From there, Japan made his way across the English Channel to try again for a Group 1 win, and he would not be denied at Longchamp in the Group 1 Grand Prix de Paris on July 14.

Japan stuck closer to the leader this time, running in third one path off the rail. Moore sat patiently on his mount in the 1 ½-mile race as Japan's stablemate Western Australia set the pace. As they entered the home stretch, Moore asked his mount to go and Japan had the lead as they hit the final three furlongs. While there were horses closing on him, it was clear Japan had enough left to hold them off, and Moore just gave him a vigorous hand ride in the final stages.

With a Group 1 win now on his résumé, it was time for Japan to tackle tougher competition. That came in the form of last week’s Juddmonte International against a field of older horses that included four other Group 1 winners.

Japan again tracked closer to the leaders than his earlier starts in the year, settling in fourth when running a path off the rail in the about 1 ¼-mile race. Japan had his work cut out for him to catch Crystal Ocean, who was starting to accelerate in the final three furlongs and take the lead from Circus Maximus. But the fight was far from over as Japan found another gear when a pack of horses reached his flank. He drew even with Crystal Ocean with less than a furlong to go and the pair battled to the line. A few strides from the finish, Japan stuck his nose in front and kept it there to win the photo.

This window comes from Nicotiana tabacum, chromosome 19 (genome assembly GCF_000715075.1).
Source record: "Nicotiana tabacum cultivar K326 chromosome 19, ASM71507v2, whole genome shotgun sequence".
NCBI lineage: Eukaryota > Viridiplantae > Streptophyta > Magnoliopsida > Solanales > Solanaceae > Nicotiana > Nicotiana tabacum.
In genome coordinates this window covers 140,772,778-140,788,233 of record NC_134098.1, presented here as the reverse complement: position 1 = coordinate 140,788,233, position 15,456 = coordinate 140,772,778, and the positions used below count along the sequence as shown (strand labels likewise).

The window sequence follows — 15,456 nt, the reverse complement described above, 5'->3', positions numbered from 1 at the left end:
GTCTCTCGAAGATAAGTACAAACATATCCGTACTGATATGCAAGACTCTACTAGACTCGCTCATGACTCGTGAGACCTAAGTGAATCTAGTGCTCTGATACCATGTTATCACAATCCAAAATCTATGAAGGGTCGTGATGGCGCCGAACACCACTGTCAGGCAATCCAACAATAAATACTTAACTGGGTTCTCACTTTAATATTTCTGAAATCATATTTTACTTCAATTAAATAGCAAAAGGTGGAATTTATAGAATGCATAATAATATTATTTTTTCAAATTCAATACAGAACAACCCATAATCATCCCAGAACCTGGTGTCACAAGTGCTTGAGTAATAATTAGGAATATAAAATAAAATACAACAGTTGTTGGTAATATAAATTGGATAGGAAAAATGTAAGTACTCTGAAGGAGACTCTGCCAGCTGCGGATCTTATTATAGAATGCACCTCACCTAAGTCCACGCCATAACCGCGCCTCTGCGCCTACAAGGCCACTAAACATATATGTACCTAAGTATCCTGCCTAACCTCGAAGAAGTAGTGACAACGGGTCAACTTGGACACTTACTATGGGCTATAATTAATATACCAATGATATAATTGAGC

Japan’s major target for the fall is the Prix de l'Arc de Triomphe in October, a race Enable won last year on her way to capturing the Longines Breeders’ Cup Turf. However, there are questions that remain about Japan following that same path.


Japan is by one of the top sires in the world in Galileo, who himself was an Irish Derby winner and champion racehorse. But everything Galileo has done in the breeding shed has overshadowed his career as a racehorse, as he's been represented by 303 stakes winners, 200 of those coming at the graded stakes level, through Aug. 27.

Most of Galileo’s success has come on turf, with only seven of his stakes winners (2.31%) winning a stakes on the dirt. However, it is fair to say that his is a sireline that shows it can produce dirt horses. His sire Sadler’s Wells is the grandsire of Medaglia d’Oro – sire of greats such as Rachel Alexandra and Songbird – and Galileo himself is the grandsire of last weekend’s Grade 1 Runhappy Travers Stakes winner Code of Honor.